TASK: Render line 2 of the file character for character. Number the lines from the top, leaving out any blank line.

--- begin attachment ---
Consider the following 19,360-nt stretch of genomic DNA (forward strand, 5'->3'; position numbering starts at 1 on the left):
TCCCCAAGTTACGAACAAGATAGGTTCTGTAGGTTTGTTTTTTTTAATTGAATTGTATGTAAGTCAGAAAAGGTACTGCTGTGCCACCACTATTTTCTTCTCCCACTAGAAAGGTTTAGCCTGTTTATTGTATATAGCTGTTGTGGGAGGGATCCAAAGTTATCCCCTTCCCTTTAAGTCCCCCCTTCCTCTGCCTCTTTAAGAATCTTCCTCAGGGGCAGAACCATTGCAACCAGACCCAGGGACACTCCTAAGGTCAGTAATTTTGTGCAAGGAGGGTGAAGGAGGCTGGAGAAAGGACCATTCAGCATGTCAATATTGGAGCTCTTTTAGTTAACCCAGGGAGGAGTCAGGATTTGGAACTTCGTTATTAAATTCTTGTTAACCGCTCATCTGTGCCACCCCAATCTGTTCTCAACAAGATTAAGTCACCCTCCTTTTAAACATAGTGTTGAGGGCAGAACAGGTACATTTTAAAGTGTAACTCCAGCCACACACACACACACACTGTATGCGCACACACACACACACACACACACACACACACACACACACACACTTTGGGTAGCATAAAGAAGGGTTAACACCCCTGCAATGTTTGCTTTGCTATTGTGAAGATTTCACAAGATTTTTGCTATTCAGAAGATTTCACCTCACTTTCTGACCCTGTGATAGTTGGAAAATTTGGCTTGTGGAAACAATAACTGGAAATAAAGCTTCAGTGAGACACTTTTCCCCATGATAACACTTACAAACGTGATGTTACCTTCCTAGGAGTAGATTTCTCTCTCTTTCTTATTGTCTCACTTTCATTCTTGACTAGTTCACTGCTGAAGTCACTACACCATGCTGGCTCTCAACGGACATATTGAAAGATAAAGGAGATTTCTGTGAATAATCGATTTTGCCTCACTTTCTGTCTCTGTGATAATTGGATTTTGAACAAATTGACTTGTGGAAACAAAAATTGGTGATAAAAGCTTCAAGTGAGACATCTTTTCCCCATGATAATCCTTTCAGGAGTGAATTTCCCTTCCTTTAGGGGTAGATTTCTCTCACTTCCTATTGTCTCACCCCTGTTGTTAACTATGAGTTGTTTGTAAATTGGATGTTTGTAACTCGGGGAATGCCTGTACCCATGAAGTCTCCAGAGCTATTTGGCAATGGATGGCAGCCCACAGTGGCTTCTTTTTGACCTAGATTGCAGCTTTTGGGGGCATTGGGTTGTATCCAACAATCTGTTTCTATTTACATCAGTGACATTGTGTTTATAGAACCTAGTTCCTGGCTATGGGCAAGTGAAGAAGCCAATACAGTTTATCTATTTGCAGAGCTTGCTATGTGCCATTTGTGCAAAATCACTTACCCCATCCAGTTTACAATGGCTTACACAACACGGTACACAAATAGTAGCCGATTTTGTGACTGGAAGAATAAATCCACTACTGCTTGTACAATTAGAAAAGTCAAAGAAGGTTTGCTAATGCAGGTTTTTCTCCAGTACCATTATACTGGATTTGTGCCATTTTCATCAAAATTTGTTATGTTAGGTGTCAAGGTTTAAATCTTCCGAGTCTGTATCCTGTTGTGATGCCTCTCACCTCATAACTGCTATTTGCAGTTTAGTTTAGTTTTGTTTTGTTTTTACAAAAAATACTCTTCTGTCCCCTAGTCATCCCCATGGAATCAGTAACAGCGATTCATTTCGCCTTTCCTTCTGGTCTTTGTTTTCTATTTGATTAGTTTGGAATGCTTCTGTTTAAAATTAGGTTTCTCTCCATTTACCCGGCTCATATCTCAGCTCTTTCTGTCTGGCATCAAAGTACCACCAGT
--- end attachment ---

TCCCCAAGTTACGAACAAGATAGGTTCTGTAGGTTTGTTTTTTTTAATTGAATTGTATGTAAGTCAGAAAAGGTACTGCTGTGCCACCACTATTTTCTTCTCCCACTAGAAAGGTTTAGCCTGTTTATTGTATATAGCTGTTGTGGGAGGGATCCAAAGTTATCCCCTTCCCTTTAAGTCCCCCCTTCCTCTGCCTCTTTAAGAATCTTCCTCAGGGGCAGAACCATTGCAACCAGACCCAGGGACACTCCTAAGGTCAGTAATTTTGTGCAAGGAGGGTGAAGGAGGCTGGAGAAAGGACCATTCAGCATGTCAATATTGGAGCTCTTTTAGTTAACCCAGGGAGGAGTCAGGATTTGGAACTTCGTTATTAAATTCTTGTTAACCGCTCATCTGTGCCACCCCAATCTGTTCTCAACAAGATTAAGTCACCCTCCTTTTAAACATAGTGTTGAGGGCAGAACAGGTACATTTTAAAGTGTAACTCCAGCCACACACACACACACACTGTATGCGCACACACACACACACACACACACACACACACACACACACACACTTTGGGTAGCATAAAGAAGGGTTAACACCCCTGCAATGTTTGCTTTGCTATTGTGAAGATTTCACAAGATTTTTGCTATTCAGAAGATTTCACCTCACTTTCTGACCCTGTGATAGTTGGAAAATTTGGCTTGTGGAAACAATAACTGGAAATAAAGCTTCAGTGAGACACTTTTCCCCATGATAACACTTACAAACGTGATGTTACCTTCCTAGGAGTAGATTTCTCTCTCTTTCTTATTGTCTCACTTTCATTCTTGACTAGTTCACTGCTGAAGTCACTACACCATGCTGGCTCTCAACGGACATATTGAAAGATAAAGGAGATTTCTGTGAATAATCGATTTTGCCTCACTTTCTGTCTCTGTGATAATTGGATTTTGAACAAATTGACTTGTGGAAACAAAAATTGGTGATAAAAGCTTCAAGTGAGACATCTTTTCCCCATGATAATCCTTTCAGGAGTGAATTTCCCTTCCTTTAGGGGTAGATTTCTCTCACTTCCTATTGTCTCACCCCTGTTGTTAACTATGAGTTGTTTGTAAATTGGATGTTTGTAACTCGGGGAATGCCTGTACCCATGAAGTCTCCAGAGCTATTTGGCAATGGATGGCAGCCCACAGTGGCTTCTTTTTGACCTAGATTGCAGCTTTTGGGGGCATTGGGTTGTATCCAACAATCTGTTTCTATTTACATCAGTGACATTGTGTTTATAGAACCTAGTTCCTGGCTATGGGCAAGTGAAGAAGCCAATACAGTTTATCTATTTGCAGAGCTTGCTATGTGCCATTTGTGCAAAATCACTTACCCCATCCAGTTTACAATGGCTTACACAACACGGTACACAAATAGTAGCCGATTTTGTGACTGGAAGAATAAATCCACTACTGCTTGTACAATTAGAAAAGTCAAAGAAGGTTTGCTAATGCAGGTTTTTCTCCAGTACCATTATACTGGATTTGTGCCATTTTCATCAAAATTTGTTATGTTAGGTGTCAAGGTTTAAATCTTCCGAGTCTGTATCCTGTTGTGATGCCTCTCACCTCATAACTGCTATTTGCAGTTTAGTTTAGTTTTGTTTTGTTTTTACAAAAAATACTCTTCTGTCCCCTAGTCATCCCCATGGAATCAGTAACAGCGATTCATTTCGCCTTTCCTTCTGGTCTTTGTTTTCTATTTGATTAGTTTGGAATGCTTCTGTTTAAAATTAGGTTTCTCTCCATTTACCCGGCTCATATCTCAGCTCTTTCTGTCTGGCATCAAAGTACCACCAGT